Lu Lirong (吕丽蓉)is from Yuanling County (沅陵县) in Huaihua (怀化), western Hunan Province. Her parents are both local middle school teachers. Lu Lirong and her younger brother enjoyed a comfortable and warm family life in the 1980s. In Lu Lirong’s memory, her parents often visited the small town to find skilled tailors to have fashionable clothes and skirts they saw in magazines made. New clothes were worn almost every month. This was the most exciting memory of Lu Lirong’s childhood.
Lu Lirong attaches great importance to familial affection. Subtle things and scenes will evoke her yearning for her family, which is inseparable from the harmonious and warm family environment she experienced as a child. Almost every week they would walk down the mountain road to their grandmother’s house, a smoke-blackened timber house filled with the smell of burning wood. Here, she would sit by the fire and watch the adults chat. Since childhood, she has had a particularly close relationship with her father. She can still recall the image of her father carrying her in a bamboo basket on his chest, and the smell of fried meat with chili peppers cooked by her father. However, when she was fifteen years old, her father fell ill and passed away. From then on, her mother carried the burden of managing the family on her own. At 24 years old, Lu Lirong had just started working, and then her mother died. She collected and sorted out her mother’s belongings, which mostly consisted of her clothes. These clothes, a whole pile of them, had always been with her. Even the quilt that was made by the family for her mother when she was ill in hospital is still preserved today. Lu Lirong said that she was reluctant to throw it away in order to preserve her mother’s smell. All items of her mother’s clothing are still well kept, and in Lu Lirong’s later creations they have become lingering images.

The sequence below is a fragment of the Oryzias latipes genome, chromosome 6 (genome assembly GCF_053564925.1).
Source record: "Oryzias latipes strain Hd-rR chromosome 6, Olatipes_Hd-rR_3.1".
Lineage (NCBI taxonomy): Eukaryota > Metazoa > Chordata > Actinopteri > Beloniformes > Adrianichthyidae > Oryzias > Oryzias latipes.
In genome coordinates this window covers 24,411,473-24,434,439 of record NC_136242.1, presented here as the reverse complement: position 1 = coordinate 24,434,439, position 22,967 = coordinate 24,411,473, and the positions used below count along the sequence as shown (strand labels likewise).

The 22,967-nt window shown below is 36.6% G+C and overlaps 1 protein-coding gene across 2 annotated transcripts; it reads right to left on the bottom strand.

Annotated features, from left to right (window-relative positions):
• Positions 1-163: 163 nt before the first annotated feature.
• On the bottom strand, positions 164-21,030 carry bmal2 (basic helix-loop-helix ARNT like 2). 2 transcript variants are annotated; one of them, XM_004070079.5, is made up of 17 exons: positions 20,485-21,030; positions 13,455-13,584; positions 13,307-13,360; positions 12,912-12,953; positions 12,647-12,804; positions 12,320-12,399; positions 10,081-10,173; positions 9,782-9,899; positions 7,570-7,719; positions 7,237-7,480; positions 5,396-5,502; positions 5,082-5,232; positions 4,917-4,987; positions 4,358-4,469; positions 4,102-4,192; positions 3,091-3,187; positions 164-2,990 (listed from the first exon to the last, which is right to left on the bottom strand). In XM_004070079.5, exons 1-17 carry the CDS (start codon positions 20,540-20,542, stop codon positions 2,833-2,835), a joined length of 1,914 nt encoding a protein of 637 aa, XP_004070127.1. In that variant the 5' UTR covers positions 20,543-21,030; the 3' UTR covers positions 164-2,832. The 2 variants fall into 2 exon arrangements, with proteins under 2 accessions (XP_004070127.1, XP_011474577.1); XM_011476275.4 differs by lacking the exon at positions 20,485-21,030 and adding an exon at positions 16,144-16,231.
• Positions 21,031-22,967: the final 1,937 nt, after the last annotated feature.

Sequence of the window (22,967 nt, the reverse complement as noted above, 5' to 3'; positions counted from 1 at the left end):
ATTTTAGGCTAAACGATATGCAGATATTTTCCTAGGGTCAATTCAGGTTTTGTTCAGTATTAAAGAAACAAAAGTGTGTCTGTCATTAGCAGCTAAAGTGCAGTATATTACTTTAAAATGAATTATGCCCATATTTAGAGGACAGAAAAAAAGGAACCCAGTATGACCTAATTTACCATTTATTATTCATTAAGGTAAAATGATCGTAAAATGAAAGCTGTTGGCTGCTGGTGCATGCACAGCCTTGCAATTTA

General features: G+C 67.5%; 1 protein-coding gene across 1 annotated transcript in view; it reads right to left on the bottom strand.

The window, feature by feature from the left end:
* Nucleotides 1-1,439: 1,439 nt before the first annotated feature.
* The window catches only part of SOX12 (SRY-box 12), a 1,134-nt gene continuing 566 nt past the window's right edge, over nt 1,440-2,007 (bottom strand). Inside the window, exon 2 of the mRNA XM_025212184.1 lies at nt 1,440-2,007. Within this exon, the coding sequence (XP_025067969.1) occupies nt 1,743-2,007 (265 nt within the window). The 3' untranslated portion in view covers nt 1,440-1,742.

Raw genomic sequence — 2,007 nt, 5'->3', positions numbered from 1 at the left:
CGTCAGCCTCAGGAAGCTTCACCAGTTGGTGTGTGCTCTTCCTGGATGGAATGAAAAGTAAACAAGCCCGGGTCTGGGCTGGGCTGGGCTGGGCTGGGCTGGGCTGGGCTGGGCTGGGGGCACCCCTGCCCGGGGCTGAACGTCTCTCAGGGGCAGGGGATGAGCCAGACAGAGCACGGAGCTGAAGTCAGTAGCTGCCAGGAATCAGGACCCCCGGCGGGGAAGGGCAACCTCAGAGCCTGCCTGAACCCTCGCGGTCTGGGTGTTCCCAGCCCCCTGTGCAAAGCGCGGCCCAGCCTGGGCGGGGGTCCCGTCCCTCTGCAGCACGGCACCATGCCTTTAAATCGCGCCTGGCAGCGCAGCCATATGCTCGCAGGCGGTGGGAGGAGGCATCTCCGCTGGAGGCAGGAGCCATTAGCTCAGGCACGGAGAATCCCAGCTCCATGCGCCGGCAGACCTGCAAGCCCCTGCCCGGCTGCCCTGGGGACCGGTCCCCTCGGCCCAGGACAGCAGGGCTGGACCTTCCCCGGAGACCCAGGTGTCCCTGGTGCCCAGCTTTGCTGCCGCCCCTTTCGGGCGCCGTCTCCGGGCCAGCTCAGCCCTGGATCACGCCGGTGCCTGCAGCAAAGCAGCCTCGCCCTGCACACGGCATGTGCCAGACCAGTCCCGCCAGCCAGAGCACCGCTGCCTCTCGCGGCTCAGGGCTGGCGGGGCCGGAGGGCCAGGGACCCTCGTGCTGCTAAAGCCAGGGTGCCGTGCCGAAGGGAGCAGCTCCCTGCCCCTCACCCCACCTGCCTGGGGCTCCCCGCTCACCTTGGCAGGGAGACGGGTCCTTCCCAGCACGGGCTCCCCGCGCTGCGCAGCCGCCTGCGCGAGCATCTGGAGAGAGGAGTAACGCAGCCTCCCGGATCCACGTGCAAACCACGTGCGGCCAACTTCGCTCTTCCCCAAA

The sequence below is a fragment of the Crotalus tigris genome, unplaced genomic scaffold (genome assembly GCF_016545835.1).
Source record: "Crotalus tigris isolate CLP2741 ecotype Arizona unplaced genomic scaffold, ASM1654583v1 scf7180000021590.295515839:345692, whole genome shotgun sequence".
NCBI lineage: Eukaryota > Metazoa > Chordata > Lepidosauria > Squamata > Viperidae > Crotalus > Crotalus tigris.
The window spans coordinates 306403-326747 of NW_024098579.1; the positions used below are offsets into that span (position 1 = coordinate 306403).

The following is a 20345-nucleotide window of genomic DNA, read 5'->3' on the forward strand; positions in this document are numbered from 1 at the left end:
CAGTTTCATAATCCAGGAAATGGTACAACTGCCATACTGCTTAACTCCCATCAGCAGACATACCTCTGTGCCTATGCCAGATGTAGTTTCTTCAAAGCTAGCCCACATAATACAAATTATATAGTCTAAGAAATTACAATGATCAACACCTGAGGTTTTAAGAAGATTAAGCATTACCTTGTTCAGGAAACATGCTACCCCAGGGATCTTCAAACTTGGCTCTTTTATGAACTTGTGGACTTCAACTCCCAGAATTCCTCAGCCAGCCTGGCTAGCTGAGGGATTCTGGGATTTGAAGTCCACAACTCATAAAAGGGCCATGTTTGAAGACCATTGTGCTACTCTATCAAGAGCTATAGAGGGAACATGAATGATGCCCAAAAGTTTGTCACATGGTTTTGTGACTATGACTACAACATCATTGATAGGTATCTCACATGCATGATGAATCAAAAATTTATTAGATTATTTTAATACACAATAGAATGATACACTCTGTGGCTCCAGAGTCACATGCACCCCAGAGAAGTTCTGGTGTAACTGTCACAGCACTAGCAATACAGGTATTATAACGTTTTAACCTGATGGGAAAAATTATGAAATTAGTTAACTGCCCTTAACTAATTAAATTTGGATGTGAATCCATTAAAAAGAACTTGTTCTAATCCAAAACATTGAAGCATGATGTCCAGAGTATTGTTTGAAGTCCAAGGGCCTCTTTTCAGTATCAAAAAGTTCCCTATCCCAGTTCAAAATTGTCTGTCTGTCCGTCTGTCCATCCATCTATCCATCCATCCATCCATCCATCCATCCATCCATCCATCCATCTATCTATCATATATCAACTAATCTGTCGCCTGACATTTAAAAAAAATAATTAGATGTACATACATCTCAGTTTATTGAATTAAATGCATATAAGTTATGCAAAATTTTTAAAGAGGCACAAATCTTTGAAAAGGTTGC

Lu Lirong not only collects the everyday belongings from her parents and grandparents. Over the past two years, since she became a mother, she has also deliberately collected biological samples. After giving birth to her second child in 2019, Lu Lirong saved the placenta, together with a glass of breast milk. These particular samples originate from the unique human tissues and liquids of a mother’s body, and they also become “items” that the artist intends to keep. They are the link between her mother’s world and the world of her child, and represent the biological cycles of gestation and nutrition. They maintain Lu Lirong’s imagination of the maternal realm and the memory of the family. In another recent exhibition, she created a womb-like environment where people can step inside and experience the baby sounds.